MORE THAN YOU KNOW by Melissa Malouf reviewed by Elizabeth Mosier

More Than You Know

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by Melissa Malouf
Dalkey Archive Press, 240 pages

Reviewed by Elizabeth Mosier

Melissa Malouf’s More Than You Know intrigued and perplexed me right from its disorienting start. I’d barely landed on the first page when I fell down a rabbit role with narrator Alice Clark, chasing characters I hadn’t yet met: Hannah Jensen and her husband Bradley, always called Mr. Jensen; Barbara Delaney from Las Vegas; the “three dead young men,” Eric Langland, Richard Stone and Darrell Farnsworth, grad students in English and American Literature at UC Riverside. Unmoored (by early retirement) from teaching at a California community college, Alice doesn’t decide so much as she is compelled to travel cross country to Vermont to confront the Jensens and her role in her friends’ deaths. Through Las Vegas, Cheyenne, Omaha, and Peoria to the Jensens’ home in Chittenden, Vermont, Alice pursues a psychological mystery for which the only way forward is back. Her “mad undertaking” is a puzzle she puts together in real time with the reader, a year after her road trip—and decades after her loss. “Untimely deaths is a phrase one could use to make a tidy story of it,” she says. “If one had never met the Jensens.”


Author Melissa Malouf

But this story is anything but tidy. The novel’s odd, taunting title aptly describes not only the mystery at its heart, but also the instability of any story’s meaning through time. Like the old black and white photograph of the grad school friends that “tells [Alice] something different each time [she] looks at it,” interpreting Malouf’s story is a matter of choosing from a set of literary tropes that point in different directions. Is Alice, who sometimes slips into distancing 2nd-person voice, the fragmented protagonist of a trauma narrative, seeking integration? Is she like the hearth-centered females of 19th– and 20th-century domestic fiction, settling for home ownership while secretly pining for “priestly” Eric? The solitary scholar stand-in for the madwoman in the attic? A contemporary version of the Victorian innocent lured into the clutches of charming villains? An unwitting resident in a haunted house, its walls embodying regret and grief? A guest in an Agatha Christie country manor, presumed a suspect if not a victim? Shifting these signposts seems to be part of Malouf’s point. More Than You Know reinterprets the linguistic puzzle-making of Lewis Carroll’s classic Alice in Wonderland, and reproduces the frustrating and rewarding experience of learning to read: deciphering words in changing contexts, embracing and abandoning patterns as clues.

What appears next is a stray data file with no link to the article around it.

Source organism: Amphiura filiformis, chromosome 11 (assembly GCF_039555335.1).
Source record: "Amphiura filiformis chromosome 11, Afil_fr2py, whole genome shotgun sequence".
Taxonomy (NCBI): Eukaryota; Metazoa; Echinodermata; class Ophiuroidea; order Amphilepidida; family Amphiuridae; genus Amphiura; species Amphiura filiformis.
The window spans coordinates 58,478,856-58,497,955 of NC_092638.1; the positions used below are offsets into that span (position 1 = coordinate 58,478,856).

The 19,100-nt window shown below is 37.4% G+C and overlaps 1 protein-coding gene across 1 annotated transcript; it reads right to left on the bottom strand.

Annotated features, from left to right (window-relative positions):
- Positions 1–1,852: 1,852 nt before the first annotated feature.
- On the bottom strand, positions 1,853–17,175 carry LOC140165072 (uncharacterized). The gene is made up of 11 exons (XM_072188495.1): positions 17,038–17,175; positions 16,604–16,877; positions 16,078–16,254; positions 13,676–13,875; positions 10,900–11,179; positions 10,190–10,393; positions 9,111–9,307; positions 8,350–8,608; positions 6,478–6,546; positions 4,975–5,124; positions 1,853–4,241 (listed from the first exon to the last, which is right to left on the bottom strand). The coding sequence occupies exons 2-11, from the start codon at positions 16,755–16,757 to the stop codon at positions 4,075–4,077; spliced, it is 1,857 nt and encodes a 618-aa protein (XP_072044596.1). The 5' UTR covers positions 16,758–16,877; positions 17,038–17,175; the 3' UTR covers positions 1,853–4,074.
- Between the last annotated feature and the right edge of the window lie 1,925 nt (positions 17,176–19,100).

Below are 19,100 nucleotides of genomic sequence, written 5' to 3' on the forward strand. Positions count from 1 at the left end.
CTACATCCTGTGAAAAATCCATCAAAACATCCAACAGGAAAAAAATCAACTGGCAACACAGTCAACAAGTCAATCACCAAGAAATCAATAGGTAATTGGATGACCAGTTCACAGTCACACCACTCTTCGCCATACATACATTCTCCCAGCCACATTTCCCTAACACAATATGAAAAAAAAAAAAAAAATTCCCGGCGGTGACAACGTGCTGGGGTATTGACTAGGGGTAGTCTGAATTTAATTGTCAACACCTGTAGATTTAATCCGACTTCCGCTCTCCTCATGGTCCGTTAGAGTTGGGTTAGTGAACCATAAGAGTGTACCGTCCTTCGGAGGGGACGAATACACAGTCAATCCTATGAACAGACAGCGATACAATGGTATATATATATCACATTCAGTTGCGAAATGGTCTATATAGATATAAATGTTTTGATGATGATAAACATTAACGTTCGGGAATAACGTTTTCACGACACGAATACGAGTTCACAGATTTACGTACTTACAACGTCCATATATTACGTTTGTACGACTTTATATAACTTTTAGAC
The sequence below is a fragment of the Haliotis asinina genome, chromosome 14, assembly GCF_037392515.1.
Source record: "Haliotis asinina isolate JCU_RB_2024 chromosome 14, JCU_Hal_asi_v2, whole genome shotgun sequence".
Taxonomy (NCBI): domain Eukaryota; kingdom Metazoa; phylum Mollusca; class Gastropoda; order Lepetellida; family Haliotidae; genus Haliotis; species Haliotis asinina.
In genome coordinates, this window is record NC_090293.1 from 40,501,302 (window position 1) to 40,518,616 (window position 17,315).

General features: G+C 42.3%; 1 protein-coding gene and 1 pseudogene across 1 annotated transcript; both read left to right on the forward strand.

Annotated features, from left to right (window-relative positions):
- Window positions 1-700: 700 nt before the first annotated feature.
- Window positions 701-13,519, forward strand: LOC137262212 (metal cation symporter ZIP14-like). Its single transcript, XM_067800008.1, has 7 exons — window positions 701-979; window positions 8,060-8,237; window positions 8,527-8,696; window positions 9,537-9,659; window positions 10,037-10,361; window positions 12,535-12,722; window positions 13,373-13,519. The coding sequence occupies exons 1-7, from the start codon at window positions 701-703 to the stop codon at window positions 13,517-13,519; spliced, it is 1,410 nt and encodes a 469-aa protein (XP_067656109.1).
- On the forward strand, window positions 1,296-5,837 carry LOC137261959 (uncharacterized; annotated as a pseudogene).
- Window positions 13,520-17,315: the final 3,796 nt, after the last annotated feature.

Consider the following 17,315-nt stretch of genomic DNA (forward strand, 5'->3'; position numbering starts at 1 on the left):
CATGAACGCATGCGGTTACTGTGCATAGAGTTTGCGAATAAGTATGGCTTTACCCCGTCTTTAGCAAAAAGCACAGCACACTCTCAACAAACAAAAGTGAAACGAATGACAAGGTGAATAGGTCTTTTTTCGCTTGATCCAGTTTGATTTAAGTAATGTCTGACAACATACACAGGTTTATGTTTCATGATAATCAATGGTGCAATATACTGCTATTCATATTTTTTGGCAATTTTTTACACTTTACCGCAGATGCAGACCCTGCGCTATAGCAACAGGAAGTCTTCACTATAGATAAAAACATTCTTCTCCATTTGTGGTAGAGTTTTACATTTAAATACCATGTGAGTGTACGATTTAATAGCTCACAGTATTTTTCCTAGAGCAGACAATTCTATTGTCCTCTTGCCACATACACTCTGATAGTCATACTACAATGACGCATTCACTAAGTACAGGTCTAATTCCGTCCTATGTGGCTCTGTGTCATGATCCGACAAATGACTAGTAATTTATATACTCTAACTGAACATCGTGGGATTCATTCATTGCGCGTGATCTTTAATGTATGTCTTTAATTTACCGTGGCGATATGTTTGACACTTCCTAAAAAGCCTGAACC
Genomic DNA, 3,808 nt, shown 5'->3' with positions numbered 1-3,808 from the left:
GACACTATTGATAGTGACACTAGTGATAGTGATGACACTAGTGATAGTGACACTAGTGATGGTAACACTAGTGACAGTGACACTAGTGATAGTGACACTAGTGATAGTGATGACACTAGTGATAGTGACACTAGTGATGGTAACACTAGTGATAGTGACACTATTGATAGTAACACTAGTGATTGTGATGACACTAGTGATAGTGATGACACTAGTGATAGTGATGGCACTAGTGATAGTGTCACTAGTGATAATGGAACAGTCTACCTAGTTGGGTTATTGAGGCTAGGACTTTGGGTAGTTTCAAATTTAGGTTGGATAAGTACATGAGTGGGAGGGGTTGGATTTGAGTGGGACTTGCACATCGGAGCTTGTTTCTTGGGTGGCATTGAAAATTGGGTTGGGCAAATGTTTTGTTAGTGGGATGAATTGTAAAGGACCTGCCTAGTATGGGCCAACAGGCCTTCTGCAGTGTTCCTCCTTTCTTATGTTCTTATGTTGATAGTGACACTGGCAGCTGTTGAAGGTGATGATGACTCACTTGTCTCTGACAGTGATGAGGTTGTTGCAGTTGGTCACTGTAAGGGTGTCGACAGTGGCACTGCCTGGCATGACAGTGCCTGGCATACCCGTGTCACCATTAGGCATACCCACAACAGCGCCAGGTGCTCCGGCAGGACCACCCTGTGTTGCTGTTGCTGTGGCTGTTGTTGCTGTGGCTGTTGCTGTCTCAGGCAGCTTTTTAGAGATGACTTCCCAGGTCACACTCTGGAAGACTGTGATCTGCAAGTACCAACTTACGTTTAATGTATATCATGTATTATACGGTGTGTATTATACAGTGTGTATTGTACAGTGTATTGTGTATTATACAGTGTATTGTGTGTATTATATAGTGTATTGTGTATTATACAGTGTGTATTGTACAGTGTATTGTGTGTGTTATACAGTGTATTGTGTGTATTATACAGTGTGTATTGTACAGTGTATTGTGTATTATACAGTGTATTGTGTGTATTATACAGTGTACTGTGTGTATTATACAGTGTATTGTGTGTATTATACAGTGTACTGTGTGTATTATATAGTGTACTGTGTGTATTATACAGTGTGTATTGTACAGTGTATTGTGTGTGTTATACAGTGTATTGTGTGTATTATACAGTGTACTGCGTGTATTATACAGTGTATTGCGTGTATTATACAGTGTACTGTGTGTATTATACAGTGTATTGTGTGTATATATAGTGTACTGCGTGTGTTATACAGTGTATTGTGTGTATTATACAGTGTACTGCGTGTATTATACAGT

Alice is a literary code reader—so she’s alarmed by the lurid victim tales Hannah invents as the two women play the board game, “Clue.” And when Hannah shows up at her house one night claiming she’s been raped, Alice studies Mr. Jensen’s diary for evidence. But like Hannah’s husband, the diary is indecipherable: “There is no discursive writing inside, no revelations or reflections, no detailed memories, no stories per se,” she says. “There are only our names—Alice, Eric, Darrell, Richard, Hannah—in various couplings and combinations.” Later, when Eric’s body is found in the Chittenden Reservoir, his coat pockets stuffed with heavy volumes, Alice looks to the sunken books’ titles for explanation. For Alice, literary “weight” has figurative and literal significance.

Reading a literary novel set at a college is like any inner-circle game: the more familiar the references, the greater the pleasure. And though the mystery involving the charismatic, creepy Jensens keeps the reader turning pages, the novel’s somewhat hasty ending reminded me of “Clue,” in that the solution is never as satisfying as the search.

But there’s another, larger, question of identity that Malouf pursues here. Is Alice “always just Alice,” as Hannah (whose palindrome name is the same word read forward or backward) insists, and her potential pre-determined by her past? Or can she change her trajectory to revisit “the life [she is] not leading [that] sits on [her] shelves and in [her] cupboards, an unwound clock”?

“Here is a storybook tale,” Alice reflects in the first pages—and near the last moments—of her story, from a future that includes a friend (Barbara) and a child (Constance, her ward) she’s brought forward from the past. “One about a world where these things could have helped me to mend the gaps that kept me close to Eric but not close enough. It’s a busy little world, abuzz with patchings-up and re-assemblings and timely rescues. With tinkerings that don’t manage to stop either the clock or the sickle but do their noisy best to stave them off….I want to end up in such a place, to live out my days there, mending, not dreaming.”

“It’s a poor sort of memory that only works backward,” the White Queen says to Lewis Carroll’s Alice. Indeed. For Melissa Malouf’s Alice Clark, remembering is also the act of rewriting her future.

Elizabeth-MosierElizabeth Mosier is the author of The Playgroup (Gemma Open Door) and My Life As a Girl (Random House). She has recently completed a new novel, Ghost Signs.


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